Keeneland opens despite heavy rains, thanks to Polytrack

LEXINGTON, Ky. (AP) - An imperfect day for racing seemed to be a perfect one for Polytrack, as Keeneland opened its spring meet Friday unhampered by an overnight downpour that might have forced cancellation if the track was still composed of dirt.

Despite a storm that dropped about five inches of rain across central Kentucky, the synthetic surface installed two years earlier allowed for the meet to begin without a hitch.

Although the dirt oval used to produce huge mud puddles, the drainage system in the new Polytrack negated most of the soggy conditions.

"At this time two years ago, we probably would be out of business today," said Keeneland president Nick Nicholson. "this new racetrack has just been spectacular in the way it's handled this unusual weather condition."

Jockey Shaun Bridgmohan, who saddled the winner Merkel in the third race, said he couldn't even notice it had rained.

"It's a very comfortable surface, has a nice bounce to it," said Bridgmohan, who next weekend will ride likely favorite Pyro in the Blue Grass Stakes, the headline race for the meet. "It's not even a little bit sloppy."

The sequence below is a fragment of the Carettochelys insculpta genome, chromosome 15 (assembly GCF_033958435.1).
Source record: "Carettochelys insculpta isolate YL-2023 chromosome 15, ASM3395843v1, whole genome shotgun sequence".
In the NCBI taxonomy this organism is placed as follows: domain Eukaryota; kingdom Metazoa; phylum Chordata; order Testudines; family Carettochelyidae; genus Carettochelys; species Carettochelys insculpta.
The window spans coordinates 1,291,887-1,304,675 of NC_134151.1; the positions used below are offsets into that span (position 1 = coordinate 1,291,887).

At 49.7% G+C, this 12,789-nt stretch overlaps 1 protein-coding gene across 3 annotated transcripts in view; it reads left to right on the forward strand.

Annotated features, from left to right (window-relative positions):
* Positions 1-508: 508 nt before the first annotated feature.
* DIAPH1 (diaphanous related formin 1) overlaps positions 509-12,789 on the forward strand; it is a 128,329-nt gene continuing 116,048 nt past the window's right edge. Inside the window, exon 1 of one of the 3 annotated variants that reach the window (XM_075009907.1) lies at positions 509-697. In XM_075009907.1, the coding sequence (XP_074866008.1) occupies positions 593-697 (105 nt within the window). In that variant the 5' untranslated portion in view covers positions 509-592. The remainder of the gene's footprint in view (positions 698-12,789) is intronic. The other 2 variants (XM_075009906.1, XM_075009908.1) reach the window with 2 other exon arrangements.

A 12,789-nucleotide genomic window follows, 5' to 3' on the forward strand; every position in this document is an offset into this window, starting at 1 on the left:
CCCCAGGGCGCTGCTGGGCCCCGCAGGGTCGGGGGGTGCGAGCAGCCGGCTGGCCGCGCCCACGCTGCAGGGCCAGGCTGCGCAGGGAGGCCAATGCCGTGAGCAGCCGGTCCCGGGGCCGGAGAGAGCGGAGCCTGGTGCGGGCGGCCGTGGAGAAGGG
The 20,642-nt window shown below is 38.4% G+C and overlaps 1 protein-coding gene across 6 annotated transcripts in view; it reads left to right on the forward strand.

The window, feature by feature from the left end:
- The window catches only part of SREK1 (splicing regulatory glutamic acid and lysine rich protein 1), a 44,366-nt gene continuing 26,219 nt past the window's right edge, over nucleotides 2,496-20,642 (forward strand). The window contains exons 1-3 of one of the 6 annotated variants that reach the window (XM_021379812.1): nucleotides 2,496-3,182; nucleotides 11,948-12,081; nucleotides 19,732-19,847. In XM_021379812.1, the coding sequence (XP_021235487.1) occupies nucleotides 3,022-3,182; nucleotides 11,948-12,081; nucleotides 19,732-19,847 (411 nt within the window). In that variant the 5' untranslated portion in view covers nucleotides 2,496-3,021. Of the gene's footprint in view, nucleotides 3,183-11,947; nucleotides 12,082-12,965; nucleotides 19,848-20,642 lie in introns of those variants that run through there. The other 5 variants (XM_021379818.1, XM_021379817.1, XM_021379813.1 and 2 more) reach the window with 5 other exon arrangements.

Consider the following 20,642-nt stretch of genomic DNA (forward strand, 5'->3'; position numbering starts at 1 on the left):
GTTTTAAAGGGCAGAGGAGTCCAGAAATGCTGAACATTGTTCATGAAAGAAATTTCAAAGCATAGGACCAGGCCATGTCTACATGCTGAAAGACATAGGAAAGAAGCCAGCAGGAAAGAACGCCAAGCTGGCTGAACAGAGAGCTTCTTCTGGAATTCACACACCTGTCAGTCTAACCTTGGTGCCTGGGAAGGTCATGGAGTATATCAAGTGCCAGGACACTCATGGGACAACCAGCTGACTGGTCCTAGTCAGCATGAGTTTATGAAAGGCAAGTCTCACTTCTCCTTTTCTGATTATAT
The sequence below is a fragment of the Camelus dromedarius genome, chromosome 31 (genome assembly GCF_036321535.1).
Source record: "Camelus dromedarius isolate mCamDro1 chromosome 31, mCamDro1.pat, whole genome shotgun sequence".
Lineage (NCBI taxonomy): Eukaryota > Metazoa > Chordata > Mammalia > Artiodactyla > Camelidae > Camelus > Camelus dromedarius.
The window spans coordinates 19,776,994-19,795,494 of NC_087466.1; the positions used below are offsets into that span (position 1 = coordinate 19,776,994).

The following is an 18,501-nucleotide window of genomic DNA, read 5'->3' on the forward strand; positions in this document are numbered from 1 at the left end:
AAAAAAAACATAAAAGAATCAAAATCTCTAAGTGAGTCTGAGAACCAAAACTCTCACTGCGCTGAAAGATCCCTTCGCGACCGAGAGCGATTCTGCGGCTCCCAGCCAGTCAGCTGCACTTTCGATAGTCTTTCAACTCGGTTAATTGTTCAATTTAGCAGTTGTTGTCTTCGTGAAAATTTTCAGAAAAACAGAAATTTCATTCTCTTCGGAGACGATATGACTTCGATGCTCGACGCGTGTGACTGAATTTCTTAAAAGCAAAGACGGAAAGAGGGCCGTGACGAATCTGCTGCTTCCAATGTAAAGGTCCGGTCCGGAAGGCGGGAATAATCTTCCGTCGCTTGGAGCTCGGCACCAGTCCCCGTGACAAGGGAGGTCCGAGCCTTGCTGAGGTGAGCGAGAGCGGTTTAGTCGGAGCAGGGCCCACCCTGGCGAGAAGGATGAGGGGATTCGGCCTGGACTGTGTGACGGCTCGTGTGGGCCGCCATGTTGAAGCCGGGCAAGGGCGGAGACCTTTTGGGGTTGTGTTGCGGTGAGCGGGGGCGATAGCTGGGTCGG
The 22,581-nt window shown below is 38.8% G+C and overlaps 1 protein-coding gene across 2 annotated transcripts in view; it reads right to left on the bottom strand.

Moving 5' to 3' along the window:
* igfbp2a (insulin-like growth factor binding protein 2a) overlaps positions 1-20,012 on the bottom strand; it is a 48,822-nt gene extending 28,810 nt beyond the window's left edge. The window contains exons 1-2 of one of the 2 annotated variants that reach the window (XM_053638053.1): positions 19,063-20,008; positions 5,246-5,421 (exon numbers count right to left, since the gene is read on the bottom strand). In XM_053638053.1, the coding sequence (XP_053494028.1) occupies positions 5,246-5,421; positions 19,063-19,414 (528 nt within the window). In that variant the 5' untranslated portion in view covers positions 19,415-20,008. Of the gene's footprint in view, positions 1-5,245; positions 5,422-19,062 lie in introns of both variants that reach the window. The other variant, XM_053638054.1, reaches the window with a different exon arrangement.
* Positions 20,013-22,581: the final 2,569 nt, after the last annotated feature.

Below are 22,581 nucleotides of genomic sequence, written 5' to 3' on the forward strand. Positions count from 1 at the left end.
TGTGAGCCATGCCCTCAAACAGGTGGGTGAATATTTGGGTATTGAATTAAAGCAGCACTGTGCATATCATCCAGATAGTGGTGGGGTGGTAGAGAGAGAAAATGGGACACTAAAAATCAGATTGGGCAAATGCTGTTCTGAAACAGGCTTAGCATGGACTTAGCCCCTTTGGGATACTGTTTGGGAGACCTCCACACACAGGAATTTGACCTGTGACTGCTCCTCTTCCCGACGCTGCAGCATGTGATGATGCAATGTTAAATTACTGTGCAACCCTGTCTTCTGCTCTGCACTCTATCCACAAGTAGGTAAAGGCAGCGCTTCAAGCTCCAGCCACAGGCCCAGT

While there were no problems with the Polytrack, the wet conditions forced all the turf races - including Friday's feature, the Transylvania Stakes - to be moved to the main synthetic oval.

Nicholson said the new surface has been extremely safe. There was just one horse death per 1,000 starts on Polytrack, he said, compared to twice that many on dirt.

Those numbers reflect a more positive early diagnosis than preliminary statistics from an on-track injury reporting system that showed fatality rates at 42 tracks nearly equal between dirt and synthetic from June 2007 to early 2008.

Trainer Philip Sims said he is definitely convinced Polytrack is a safer surface. He trains most of his horses there and has seen injuries plummet.

"Thank God we have it," Sims said. "I'm a believer."

Fellow trainer Rick Hiles credited Keeneland for good track conditions but said further evidence is needed to confirm synthetic surfaces are safer in all weather conditions.

"I think the jury is still out," Hiles said. "We're going to have to watch and make some adjustments."

(Copyright 2008 by The Associated Press. All Rights Reserved.)